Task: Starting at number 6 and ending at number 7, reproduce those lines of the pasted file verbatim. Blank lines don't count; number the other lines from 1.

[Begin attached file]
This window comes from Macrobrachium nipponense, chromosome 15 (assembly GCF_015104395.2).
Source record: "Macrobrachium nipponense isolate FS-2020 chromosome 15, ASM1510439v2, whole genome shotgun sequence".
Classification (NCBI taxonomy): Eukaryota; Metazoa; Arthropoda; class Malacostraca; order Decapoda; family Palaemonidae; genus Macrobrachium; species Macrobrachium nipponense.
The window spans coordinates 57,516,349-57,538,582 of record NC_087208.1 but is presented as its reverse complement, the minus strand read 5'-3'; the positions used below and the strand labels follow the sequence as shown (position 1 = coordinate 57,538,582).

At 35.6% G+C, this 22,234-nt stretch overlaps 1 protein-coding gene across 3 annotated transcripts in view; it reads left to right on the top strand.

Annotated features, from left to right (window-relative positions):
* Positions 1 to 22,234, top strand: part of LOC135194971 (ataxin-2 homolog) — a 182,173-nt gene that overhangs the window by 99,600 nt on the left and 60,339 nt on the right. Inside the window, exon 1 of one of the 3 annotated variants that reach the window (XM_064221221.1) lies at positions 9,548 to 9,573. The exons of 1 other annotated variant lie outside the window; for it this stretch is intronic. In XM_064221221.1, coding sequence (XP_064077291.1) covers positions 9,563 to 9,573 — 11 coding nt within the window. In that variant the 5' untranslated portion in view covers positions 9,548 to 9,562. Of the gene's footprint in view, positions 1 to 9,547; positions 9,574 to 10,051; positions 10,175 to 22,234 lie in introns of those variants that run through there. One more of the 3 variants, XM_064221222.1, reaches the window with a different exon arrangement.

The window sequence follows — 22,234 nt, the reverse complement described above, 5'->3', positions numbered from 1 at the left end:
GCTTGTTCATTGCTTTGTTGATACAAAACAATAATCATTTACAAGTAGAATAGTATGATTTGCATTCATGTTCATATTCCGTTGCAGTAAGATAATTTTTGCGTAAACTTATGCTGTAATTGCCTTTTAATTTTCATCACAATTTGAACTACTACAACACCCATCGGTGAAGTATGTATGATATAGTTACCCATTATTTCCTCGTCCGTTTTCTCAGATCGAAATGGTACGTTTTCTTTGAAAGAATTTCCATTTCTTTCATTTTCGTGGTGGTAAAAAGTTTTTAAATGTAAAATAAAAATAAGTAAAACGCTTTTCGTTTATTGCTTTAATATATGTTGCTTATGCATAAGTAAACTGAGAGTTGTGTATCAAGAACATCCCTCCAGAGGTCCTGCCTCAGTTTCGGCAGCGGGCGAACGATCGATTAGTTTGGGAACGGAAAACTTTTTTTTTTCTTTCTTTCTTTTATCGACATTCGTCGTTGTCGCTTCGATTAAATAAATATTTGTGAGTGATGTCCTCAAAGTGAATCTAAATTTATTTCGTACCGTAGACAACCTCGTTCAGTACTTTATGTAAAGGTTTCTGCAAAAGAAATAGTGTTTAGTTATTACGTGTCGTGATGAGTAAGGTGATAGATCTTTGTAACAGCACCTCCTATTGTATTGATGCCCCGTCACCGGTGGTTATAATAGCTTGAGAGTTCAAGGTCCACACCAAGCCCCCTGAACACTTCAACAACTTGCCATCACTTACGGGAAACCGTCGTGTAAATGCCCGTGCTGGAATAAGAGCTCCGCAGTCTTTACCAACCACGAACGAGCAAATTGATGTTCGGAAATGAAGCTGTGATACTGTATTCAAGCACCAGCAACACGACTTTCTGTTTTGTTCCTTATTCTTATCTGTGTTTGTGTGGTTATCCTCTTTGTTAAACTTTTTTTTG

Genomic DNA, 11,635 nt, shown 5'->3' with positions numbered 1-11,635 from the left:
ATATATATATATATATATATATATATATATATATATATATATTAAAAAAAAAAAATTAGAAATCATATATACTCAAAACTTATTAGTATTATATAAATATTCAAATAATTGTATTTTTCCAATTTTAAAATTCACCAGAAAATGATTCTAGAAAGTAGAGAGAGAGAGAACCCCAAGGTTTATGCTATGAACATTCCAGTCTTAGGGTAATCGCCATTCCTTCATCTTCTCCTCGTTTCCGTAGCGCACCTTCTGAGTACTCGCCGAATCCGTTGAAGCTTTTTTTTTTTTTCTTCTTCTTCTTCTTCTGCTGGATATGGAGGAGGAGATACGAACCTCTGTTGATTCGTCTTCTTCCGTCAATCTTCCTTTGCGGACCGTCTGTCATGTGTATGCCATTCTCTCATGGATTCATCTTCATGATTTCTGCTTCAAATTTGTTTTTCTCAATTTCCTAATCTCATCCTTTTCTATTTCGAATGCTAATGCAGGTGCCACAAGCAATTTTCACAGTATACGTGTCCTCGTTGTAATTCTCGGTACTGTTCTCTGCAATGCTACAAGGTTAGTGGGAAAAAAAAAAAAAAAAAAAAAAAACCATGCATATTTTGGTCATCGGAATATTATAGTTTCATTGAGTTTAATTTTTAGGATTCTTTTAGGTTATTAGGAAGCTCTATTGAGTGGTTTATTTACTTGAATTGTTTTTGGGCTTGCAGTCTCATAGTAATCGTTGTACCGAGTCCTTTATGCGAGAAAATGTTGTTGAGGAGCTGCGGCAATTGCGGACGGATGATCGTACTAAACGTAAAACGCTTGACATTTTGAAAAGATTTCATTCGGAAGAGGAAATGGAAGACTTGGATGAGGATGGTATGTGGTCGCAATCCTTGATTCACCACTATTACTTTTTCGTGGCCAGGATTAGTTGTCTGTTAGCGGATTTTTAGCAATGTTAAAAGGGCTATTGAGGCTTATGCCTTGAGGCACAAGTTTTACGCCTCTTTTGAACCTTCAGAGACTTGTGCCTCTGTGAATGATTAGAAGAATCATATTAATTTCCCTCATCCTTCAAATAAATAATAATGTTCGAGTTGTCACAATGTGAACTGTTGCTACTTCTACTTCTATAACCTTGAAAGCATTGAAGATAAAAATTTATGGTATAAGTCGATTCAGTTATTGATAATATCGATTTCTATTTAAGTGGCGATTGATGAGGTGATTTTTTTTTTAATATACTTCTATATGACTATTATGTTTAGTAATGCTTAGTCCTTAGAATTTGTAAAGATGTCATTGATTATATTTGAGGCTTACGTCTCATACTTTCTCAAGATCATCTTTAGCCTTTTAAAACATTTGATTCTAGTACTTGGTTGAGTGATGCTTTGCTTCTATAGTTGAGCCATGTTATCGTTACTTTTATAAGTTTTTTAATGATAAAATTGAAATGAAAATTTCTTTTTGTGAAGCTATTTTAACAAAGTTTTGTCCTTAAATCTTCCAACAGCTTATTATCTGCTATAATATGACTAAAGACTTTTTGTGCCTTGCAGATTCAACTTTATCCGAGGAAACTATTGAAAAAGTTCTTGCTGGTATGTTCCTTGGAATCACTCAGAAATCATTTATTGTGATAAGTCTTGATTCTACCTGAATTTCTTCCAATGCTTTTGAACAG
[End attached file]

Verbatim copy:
Annotated features, from left to right (window-relative positions):
* Positions 1 to 22,234, top strand: part of LOC135194971 (ataxin-2 homolog) — a 182,173-nt gene that overhangs the window by 99,600 nt on the left and 60,339 nt on the right. Inside the window, exon 1 of one of the 3 annotated variants that reach the window (XM_064221221.1) lies at positions 9,548 to 9,573. The exons of 1 other annotated variant lie outside the window; for it this stretch is intronic. In XM_064221221.1, coding sequence (XP_064077291.1) covers positions 9,563 to 9,573 — 11 coding nt within the window. In that variant the 5' untranslated portion in view covers positions 9,548 to 9,562. Of the gene's footprint in view, positions 1 to 9,547; positions 9,574 to 10,051; positions 10,175 to 22,234 lie in introns of those variants that run through there. One more of the 3 variants, XM_064221222.1, reaches the window with a different exon arrangement.